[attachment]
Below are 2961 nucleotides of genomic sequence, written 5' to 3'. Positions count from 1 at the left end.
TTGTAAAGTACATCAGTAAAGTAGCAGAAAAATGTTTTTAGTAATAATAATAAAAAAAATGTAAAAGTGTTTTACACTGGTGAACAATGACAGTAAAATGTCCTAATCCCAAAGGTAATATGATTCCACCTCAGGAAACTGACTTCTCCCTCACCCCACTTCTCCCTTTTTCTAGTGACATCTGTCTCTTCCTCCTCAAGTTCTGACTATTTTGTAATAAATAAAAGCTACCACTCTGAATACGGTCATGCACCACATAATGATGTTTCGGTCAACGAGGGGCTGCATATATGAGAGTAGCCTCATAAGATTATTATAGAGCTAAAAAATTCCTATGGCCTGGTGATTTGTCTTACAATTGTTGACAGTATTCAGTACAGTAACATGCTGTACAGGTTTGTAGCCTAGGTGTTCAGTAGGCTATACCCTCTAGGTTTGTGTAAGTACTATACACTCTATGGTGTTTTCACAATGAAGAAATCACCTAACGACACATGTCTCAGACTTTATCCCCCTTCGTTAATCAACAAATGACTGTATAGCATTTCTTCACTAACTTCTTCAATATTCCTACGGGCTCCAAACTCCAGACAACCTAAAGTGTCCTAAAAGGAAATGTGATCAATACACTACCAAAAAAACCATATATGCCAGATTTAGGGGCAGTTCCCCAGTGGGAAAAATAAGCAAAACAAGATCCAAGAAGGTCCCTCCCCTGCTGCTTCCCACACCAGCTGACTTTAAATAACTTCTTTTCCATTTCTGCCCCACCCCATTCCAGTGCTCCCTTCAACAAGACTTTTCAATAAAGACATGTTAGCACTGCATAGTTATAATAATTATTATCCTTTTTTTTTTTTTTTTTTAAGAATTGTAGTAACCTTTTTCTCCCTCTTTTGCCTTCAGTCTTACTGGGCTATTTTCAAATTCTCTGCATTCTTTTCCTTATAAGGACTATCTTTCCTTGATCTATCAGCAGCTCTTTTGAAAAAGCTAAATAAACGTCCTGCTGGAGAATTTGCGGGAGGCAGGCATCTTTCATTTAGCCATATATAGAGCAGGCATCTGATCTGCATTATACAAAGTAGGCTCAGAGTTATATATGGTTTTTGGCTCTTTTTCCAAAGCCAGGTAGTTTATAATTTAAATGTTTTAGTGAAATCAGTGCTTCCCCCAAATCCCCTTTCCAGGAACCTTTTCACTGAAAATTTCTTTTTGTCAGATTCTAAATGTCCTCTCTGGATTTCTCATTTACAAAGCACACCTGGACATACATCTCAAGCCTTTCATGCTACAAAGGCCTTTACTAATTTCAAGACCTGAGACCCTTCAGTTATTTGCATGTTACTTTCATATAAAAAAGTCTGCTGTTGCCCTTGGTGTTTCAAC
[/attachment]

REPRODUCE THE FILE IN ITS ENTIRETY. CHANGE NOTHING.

Below are 2961 nucleotides of genomic sequence, written 5' to 3'. Positions count from 1 at the left end.
TTGTAAAGTACATCAGTAAAGTAGCAGAAAAATGTTTTTAGTAATAATAATAAAAAAAATGTAAAAGTGTTTTACACTGGTGAACAATGACAGTAAAATGTCCTAATCCCAAAGGTAATATGATTCCACCTCAGGAAACTGACTTCTCCCTCACCCCACTTCTCCCTTTTTCTAGTGACATCTGTCTCTTCCTCCTCAAGTTCTGACTATTTTGTAATAAATAAAAGCTACCACTCTGAATACGGTCATGCACCACATAATGATGTTTCGGTCAACGAGGGGCTGCATATATGAGAGTAGCCTCATAAGATTATTATAGAGCTAAAAAATTCCTATGGCCTGGTGATTTGTCTTACAATTGTTGACAGTATTCAGTACAGTAACATGCTGTACAGGTTTGTAGCCTAGGTGTTCAGTAGGCTATACCCTCTAGGTTTGTGTAAGTACTATACACTCTATGGTGTTTTCACAATGAAGAAATCACCTAACGACACATGTCTCAGACTTTATCCCCCTTCGTTAATCAACAAATGACTGTATAGCATTTCTTCACTAACTTCTTCAATATTCCTACGGGCTCCAAACTCCAGACAACCTAAAGTGTCCTAAAAGGAAATGTGATCAATACACTACCAAAAAAACCATATATGCCAGATTTAGGGGCAGTTCCCCAGTGGGAAAAATAAGCAAAACAAGATCCAAGAAGGTCCCTCCCCTGCTGCTTCCCACACCAGCTGACTTTAAATAACTTCTTTTCCATTTCTGCCCCACCCCATTCCAGTGCTCCCTTCAACAAGACTTTTCAATAAAGACATGTTAGCACTGCATAGTTATAATAATTATTATCCTTTTTTTTTTTTTTTTTTAAGAATTGTAGTAACCTTTTTCTCCCTCTTTTGCCTTCAGTCTTACTGGGCTATTTTCAAATTCTCTGCATTCTTTTCCTTATAAGGACTATCTTTCCTTGATCTATCAGCAGCTCTTTTGAAAAAGCTAAATAAACGTCCTGCTGGAGAATTTGCGGGAGGCAGGCATCTTTCATTTAGCCATATATAGAGCAGGCATCTGATCTGCATTATACAAAGTAGGCTCAGAGTTATATATGGTTTTTGGCTCTTTTTCCAAAGCCAGGTAGTTTATAATTTAAATGTTTTAGTGAAATCAGTGCTTCCCCCAAATCCCCTTTCCAGGAACCTTTTCACTGAAAATTTCTTTTTGTCAGATTCTAAATGTCCTCTCTGGATTTCTCATTTACAAAGCACACCTGGACATACATCTCAAGCCTTTCATGCTACAAAGGCCTTTACTAATTTCAAGACCTGAGACCCTTCAGTTATTTGCATGTTACTTTCATATAAAAAAGTCTGCTGTTGCCCTTGGTGTTTCAAC